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Khoo Teck Puat-National University Children’s Medical Institute

Paediatrics. Neonatology. Paediatric Surgery

Common Conditions:




Hand Foot Mouth Disease




Nose Bleed

Febrile Seizures



Urinary Tract Infection

Home > Medical Professionals & Students > Research > Allergy & Asthma Division

Allergy & Asthma Division

Team of Researcher(s)

Prof Hugo PS van Bever

Associate Professor Daniel Goh Yam Thiam

Adjunct Prof Lee Bee Wah

Associate Prof Lynette Shek Pei-Chi

Dr Huang Chiung-Hui

Dr Kuo I-Chun

Professor Hugo PS van Bever

Associate Professor Daniel Goh Yam Thiam Adjunct Professor Lee Bee Wah Associate Professor Lynette Shek Pei-Chi Dr Huang Chiung-Hui Dr Kuo I-Chun














Our data indicate that asthma and allergic diseases are common in Singapore, with up to 20% of schoolchildren with diagnosed asthma. Morbidity of asthma is also substantial in terms of hospital admissions and bed days utilised. The economic burden is considerable, amounting to S$57 million/ annum, and direct costs equivalent to 1.2% of our healthcare bill.

Our research group is one of the pioneers in defining the allergens of this region. The house dust mite is undoubtedly the most important inhalant allergen in terms of prevalence and distribution of the allergens, IgE sensitisation of our population, and its association with allergic respiratory disease. There are 2 highly prevalent dust mite species in Singapore, Blomia tropicalis and Dermatophagoides pteronyssinus, and this situation is likely to be similar in other tropical communities. In contrast to allergens of D. pteronyssinus and D. farinae whose allergens are highly cross-reactive, we have also established that the allergens of these mites have only low to moderate cross reactivity. Diagnostic and allergen-specific therapeutic modalities would therefore, have to be directed to both dust mite species.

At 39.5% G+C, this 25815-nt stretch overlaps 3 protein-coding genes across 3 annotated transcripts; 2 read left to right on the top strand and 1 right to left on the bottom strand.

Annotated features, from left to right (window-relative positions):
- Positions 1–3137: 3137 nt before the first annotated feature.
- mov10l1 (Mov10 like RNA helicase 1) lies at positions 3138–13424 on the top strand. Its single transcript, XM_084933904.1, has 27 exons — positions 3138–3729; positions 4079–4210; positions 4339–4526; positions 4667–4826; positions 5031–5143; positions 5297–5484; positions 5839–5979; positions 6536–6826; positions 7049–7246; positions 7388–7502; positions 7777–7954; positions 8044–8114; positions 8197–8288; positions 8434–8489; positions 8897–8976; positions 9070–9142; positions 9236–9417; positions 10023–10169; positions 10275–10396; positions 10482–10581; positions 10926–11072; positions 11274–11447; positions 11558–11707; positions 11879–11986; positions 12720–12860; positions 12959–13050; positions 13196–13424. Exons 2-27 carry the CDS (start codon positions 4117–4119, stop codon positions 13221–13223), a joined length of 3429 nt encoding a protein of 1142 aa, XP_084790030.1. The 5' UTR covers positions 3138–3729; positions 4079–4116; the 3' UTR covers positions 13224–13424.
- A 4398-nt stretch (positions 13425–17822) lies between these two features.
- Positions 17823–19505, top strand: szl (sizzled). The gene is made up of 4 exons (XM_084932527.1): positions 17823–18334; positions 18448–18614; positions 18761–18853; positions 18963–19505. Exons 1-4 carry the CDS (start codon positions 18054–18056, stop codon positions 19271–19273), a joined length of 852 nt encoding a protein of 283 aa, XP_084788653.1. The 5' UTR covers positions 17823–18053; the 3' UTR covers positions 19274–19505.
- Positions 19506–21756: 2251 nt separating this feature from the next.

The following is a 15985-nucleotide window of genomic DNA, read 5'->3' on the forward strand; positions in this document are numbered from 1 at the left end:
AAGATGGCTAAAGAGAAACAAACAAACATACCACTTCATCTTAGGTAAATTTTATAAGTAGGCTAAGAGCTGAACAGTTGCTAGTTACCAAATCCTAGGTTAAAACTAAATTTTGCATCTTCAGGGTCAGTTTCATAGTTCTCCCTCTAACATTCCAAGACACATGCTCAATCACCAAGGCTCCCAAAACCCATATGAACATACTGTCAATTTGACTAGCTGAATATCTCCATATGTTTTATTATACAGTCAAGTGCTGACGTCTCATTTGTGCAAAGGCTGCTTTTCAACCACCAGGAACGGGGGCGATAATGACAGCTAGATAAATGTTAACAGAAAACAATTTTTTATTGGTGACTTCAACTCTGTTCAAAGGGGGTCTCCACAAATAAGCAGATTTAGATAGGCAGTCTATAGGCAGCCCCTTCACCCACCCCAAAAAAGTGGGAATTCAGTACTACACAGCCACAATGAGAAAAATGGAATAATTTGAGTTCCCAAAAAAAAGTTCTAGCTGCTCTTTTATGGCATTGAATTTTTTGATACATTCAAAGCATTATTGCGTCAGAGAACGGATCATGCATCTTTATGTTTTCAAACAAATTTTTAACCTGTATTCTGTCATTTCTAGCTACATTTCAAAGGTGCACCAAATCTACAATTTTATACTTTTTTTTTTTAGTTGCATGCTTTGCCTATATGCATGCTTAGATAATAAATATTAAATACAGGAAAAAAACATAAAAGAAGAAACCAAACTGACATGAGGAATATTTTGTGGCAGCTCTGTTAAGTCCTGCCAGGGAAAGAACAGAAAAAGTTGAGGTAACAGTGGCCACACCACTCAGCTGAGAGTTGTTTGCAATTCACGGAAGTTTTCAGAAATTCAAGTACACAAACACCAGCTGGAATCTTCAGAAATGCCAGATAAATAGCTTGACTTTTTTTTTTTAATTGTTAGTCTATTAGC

Further, we have established the pollen and spore allergen profile in our tropical environment. The evaluation of IgE sensitisation and nasal challenge studies indicate that the oil palm pollen is the most allergenic in our population. Besides inhalant allergens, we have also defined a unique food allergen in our population. The Chinese delicacy, 'bird's nest' is the most common cause of food-induced anaphylaxis in our paediatric population and evaluation of its putative allergens indicate that the major allergen is 66 kD glycoprotein.

We have extended our work on the allergens of this region to the molecular cloning and expression of these allergens. To date, we have been successful in developing standardised crude allergen extracts and expressing these cloned allergens as purified allergens. These products are important tools as diagnostic reagents, and the purified allergens have been vital for our work in animal models to dissect the allergic response as well as the preclinical work on the evaluation of DNA vaccines as an immunotherapeutic modality. In our pursuit to improve on diagnostic reagents, we have also adopted biosensors technology as an alternative means of immunoassay for total/specific IgE levels. These we envisage will improve our diagnostic capabilities tremendously.

Our work has also extended into the genetics of asthma and atopy. Our research has shown that in our population, there is strong linkage to several markers in the region of chromosome 5q31-33 in the Chinese. This data has provided us with the impetus to further delineate the susceptibility genes for asthma and atopy in the chromosomal region, which is rich in candidate genes.

Our research team has a good track record, with more that 100 international publications in the subject of allergy and immunology, several patents approved and submitted, and awards received. We are therefore poised to face the challenges in this field of research and continue in our pursuit to achieve research excellence.

Asthma is often treated with drugs which mainly address the symptoms but not the cause of the disease. Patients have to take long-term medications and such long-term usage often produces adverse side effects that lead to other health problems. These shortcomings led Prof. Chua Kaw Yan and her team from the Department of Paediatrics, National University of Singapore, to develop the world's first genetic vaccine for the prevention of allergic asthma. Click
here to read more about it.